Master Roberts

Edward Winter

(1998, with updates)

Nineteenth-century chess is commonly surmised to have been dominated by hoary, briar-puffing venerables, and it is true enough that the chess clubs were not pulsating with young blood. Where exceptions existed then, they have been forgotten now. About J.D. Roberts of Ireland, for instance, chess sources do not provide even a basic biography. Page 44 of A History of the Dublin Chess Club by A.A. Luce (Dublin, circa 1965) records that Roberts became a member in 1879 but otherwise reveals nothing. The January 1881 Chess Monthly (page 147) wrote, ‘The champion boy of Ireland – Master Roberts is not 15 years yet’, which would imply that he was born in the first part of 1866, and the same issue (pages 147-149) gave two of his games:

H. Fisher – John Drew Roberts
Dublin, 1880
Bishop’s Opening

1 e4 e5 2 Bc4 Bc5 3 Qe2 Nc6 4 c3 Nf6 5 d3 O-O 6 Bg5 d6 7 b4 Bb6 8 a4 a6 9 Nd2 Be6 10 f4 h6 11 Bxf6 Qxf6 12 f5 Bxc4 13 Nxc4 Ba7 14 Nf3


14…d5 15 exd5 e4 16 d4 exf3 17 Qxf3 Rfe8+ 18 Kd2 Nxd4 19 cxd4 Qxd4+ 20 Qd3 Qf2+ 21 Kc3 Re2 22 Rac1 Rae8 23 Rhf1 Qxg2 24 Rf3 Bf2 25 Rc2 Bd4+ 26 Kxd4 Rxc2 27 Ne3 Qxf3 28 Nxc2 Qf2+ 29 White resigns.

H. Fisher – John Drew Roberts
Dublin, 1880
Ruy López

1 e4 e5 2 Nf3 Nc6 3 Bb5 a6 4 Ba4 Nf6 5 d3 d6 6 c3 b5 7 Bb3 Be7 8 Nbd2 O-O 9 Nf1 d5 10 exd5 Nxd5 11 Bxd5 Qxd5 12 Ne3 Qd8 13 O-O f5 14 Qb3+ Kh8 15 Qd5 Bd7 16 Nxe5 Nxe5 17 Qxe5 Bd6 18 Qd5 f4 19 Nd1 Qh4 20 f3 Rae8 21 Qd4 Re2 22 Kh1


22…Rxg2 23 Kxg2 Bh3+ and wins.

The next specimen was one of three consultation games played simultaneously by Steinitz:

John Drew Roberts and C. Tuthill – Wilhelm Steinitz
Dublin, 12 January 1881
Two Knights’ Defence

1 e4 e5 2 Nf3 Nc6 3 Bc4 Nf6 4 Ng5 Nxe4 (Very seldom seen, although Steinitz himself had successfully faced it in an informal game against Wilson in London in 1862.) 5 Bxf7+ Ke7 6 d3 Nf6 7 Bb3 d5 8 f4 Bg4 9 Qd2 h6 10 fxe5 hxg5 11 Qxg5 Nxe5 12 Qxe5+ Kd7 13 Nc3 Bd6 14 Qg5 Qe7+ 15 Qe3


15…Qf8 16 Bd2 Re8 17 Ne4 Nxe4 18 dxe4 Rxe4 19 Bxd5


Black gave mate in two moves.

This game is absent from the various collections of Steinitz’s games, and its finish was confused. A number of publications (e.g. the Philadelphia Times and Cincinnati Commercial of 1881) gave Steinitz’s 18th move as ‘18…RxRP’. So did the Chess Player’s Chronicle of 25 January 1881 (pages 38-39), but it printed a correction in the following issue (1 February 1881, page 57).

A further game by the prodigy:

J.D. Roberts – J. Cairns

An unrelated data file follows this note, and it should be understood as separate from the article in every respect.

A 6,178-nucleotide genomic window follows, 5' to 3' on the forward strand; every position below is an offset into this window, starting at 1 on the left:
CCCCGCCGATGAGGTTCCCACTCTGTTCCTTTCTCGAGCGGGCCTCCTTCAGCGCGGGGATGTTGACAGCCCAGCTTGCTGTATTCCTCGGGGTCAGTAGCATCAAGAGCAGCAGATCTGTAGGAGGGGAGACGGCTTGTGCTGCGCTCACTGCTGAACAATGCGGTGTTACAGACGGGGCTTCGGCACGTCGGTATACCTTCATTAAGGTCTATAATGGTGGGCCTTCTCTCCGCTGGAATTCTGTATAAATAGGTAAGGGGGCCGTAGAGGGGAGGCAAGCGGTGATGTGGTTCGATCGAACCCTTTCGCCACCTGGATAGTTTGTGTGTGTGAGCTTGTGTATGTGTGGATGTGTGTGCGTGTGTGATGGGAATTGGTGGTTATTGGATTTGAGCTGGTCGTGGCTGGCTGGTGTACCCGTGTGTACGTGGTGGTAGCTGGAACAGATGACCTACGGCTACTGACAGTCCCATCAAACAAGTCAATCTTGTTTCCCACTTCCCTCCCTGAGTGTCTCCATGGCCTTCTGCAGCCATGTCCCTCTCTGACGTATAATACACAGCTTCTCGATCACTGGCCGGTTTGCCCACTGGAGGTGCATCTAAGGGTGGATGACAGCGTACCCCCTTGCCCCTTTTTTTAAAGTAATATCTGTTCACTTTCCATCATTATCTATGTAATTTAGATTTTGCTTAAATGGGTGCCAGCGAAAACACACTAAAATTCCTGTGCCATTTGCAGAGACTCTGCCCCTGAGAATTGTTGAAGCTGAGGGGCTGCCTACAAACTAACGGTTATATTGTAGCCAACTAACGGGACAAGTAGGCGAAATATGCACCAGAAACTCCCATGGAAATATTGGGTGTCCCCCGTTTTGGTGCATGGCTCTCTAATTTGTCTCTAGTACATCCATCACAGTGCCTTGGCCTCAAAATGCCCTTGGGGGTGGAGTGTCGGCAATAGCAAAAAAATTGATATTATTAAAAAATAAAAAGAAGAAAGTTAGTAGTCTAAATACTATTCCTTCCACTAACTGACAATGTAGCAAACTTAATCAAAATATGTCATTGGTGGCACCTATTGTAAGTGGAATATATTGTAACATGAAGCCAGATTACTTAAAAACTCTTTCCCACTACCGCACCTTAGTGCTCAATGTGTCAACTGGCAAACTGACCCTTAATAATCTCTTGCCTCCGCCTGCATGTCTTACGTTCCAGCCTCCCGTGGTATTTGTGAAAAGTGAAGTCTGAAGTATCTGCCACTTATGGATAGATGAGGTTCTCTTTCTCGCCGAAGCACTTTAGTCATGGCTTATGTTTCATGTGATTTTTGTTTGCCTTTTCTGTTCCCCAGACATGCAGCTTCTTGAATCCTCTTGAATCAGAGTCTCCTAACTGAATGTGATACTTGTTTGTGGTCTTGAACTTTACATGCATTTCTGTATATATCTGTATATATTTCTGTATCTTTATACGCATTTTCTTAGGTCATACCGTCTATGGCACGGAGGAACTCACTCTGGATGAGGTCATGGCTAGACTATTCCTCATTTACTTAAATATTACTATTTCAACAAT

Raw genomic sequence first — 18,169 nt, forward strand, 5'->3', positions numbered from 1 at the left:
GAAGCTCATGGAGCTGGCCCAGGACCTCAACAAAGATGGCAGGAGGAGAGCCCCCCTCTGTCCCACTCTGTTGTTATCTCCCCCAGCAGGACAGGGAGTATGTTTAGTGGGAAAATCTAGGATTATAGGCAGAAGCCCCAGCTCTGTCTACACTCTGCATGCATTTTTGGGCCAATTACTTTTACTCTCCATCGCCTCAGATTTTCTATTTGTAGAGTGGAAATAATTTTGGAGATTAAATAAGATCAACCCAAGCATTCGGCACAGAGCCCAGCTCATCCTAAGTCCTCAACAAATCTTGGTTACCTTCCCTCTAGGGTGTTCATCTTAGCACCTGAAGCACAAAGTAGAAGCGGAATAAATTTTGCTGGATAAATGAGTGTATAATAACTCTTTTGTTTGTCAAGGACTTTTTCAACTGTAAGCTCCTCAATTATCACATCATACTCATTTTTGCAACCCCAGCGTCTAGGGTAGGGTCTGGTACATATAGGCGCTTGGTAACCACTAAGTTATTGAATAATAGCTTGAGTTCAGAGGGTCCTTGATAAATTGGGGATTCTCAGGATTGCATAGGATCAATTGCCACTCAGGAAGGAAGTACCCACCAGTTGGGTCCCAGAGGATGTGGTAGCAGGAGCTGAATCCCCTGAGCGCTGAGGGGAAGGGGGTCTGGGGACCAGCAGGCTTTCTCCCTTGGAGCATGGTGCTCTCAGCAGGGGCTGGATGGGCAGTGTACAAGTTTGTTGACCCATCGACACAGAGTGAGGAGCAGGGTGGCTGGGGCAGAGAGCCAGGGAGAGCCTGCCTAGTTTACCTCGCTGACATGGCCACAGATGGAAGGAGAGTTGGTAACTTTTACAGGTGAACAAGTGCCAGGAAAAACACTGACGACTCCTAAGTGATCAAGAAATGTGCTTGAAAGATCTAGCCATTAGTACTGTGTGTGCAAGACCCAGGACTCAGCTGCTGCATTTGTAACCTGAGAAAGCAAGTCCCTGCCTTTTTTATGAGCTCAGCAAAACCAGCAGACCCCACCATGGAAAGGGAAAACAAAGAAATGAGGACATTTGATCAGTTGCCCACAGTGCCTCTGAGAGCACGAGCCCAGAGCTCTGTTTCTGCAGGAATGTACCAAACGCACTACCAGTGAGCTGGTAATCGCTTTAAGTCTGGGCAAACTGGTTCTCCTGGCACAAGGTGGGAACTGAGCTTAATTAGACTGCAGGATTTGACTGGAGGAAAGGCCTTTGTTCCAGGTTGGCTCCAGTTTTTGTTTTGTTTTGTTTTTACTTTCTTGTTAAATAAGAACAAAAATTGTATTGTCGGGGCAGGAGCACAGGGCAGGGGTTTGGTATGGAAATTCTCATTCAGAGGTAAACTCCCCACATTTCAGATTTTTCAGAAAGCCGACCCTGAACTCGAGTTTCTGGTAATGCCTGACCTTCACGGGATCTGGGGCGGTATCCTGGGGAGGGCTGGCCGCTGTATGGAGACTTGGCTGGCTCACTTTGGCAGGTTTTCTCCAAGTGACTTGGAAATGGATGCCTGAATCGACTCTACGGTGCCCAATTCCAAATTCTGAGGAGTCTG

Dublin, 1881 (?)
Evans Gambit Accepted

1 e4 e5 2 Nf3 Nc6 3 Bc4 Bc5 4 b4 Bxb4 5 c3 Ba5 6 O-O d6 7 d4 exd4 8 Qb3 Qf6 9 e5 dxe5 10 Re1 Nge7 11 Bg5 Qf5 12 Bxe7 Kxe7


13 Nxe5 Nxe5 14 f4 Qxf4 15 Qb5 Be6 16 Bxe6 Kxe6 17 Qxa5 b6 18 Qb5 dxc3 19 Qc6+ Kf5 20 Qxc3 Ke6 21 Na3 Rhd8 22 Nb5 c5 23 Nc7+ Kd6 24 Nxa8 Qd4+ 25 Qxd4 cxd4 26 Nc7 Nd3 27 Red1 Nb2 28 Rxd4+ Kxc7 29 Rc1+ and wins.

Source: Brentano’s Chess Monthly, July 1881, pages 134-135.

The magazine stated that the occasion was a match which Roberts (this time only ‘the boy champion of Dublin’) had won by the odd game against Cairns, ‘one of the strongest local players’. Roberts went on to study at Cambridge University (Sidney Sussex College), and won his top-board game against C.D. Locock in the 1885 Oxford-Cambridge match. Two years later he was at Hertford College, Oxford, and on 5 March 1887 he played first board in a match between old and present members of the University Club, losing both of his games (to G.E. Wainwright). Page 156 of the April 1887 BCM described Roberts as ‘erst of Dublin, who as a youth displayed such precocity in chess some years ago’. No longer could he be regarded as a special talent.

Courtesy of the Oxford and Cambridge Universities, some further biographical information can be supplied. The son of Michael Roberts (who was Professor of Mathematics at Trinity College, Dublin), John Drew Roberts was born in Kingstown, Dublin on 23 October 1864. (It will thus be noted that the above-quoted Chess Monthly report of his age was incorrect.) After studying at Sherbourne School, he matriculated at Cambridge in 1883 and at Oxford in 1887. He was ordained in 1893 and served in various livings. His last appointment was as Vicar of St Andrew’s, South Wimbledon, and he died on 8 June 1931. He received a six-line obituary on page 316 of the July 1931 BCM which misreported his playing record at university and made no mention of his earlier exploits.

The Roberts v Cairns game was annotated by Steinitz in his Field column of 14 May 1881 with this introduction:

‘The following lively game was played some time back at Dublin between Master Roberts, the boy champion of Dublin, against [sic] Mr Cairns, one of the strongest local players, in a match which was won by the former with the odd game.’

A further specimen of his play was given on page 77 of A Chess Omnibus:


J.D. Roberts-C., Dublin, 1881 (?)

The game ended 12 Re4 Bxa1 13 Qb1 Bc3 14 Rh4 g6 15 Qxg6+ hxg6 16 Bf6 and mate next move.

Source: the Chess Monthly, March 1881, page 216.

Gerard Killoran (Ilkley, England) sends this game involving Roberts from page 463 of the Illustrated London News, 8 May 1880:


1 e4 e5 2 Nf3 Nc6 3 Bb5 a6 4 Ba4 Nf6 5 d3 b5 6 Bb3 Bc5 7 O-O O-O 8 c3 d5 9 exd5 Nxd5 10 Nxe5


10...Bxf2+ 11 Rxf2 Nxe5 12 Qh5 Re8 13 d4 Nf6 14 Rxf6 Qxf6 15 dxe5 Rxe5 16 Qd1 Bg4 17 Qf1 Rf5 18 Qe1 Re5 19 Qf1 Rf5 Drawn.


Latest update: 31 May 2022.

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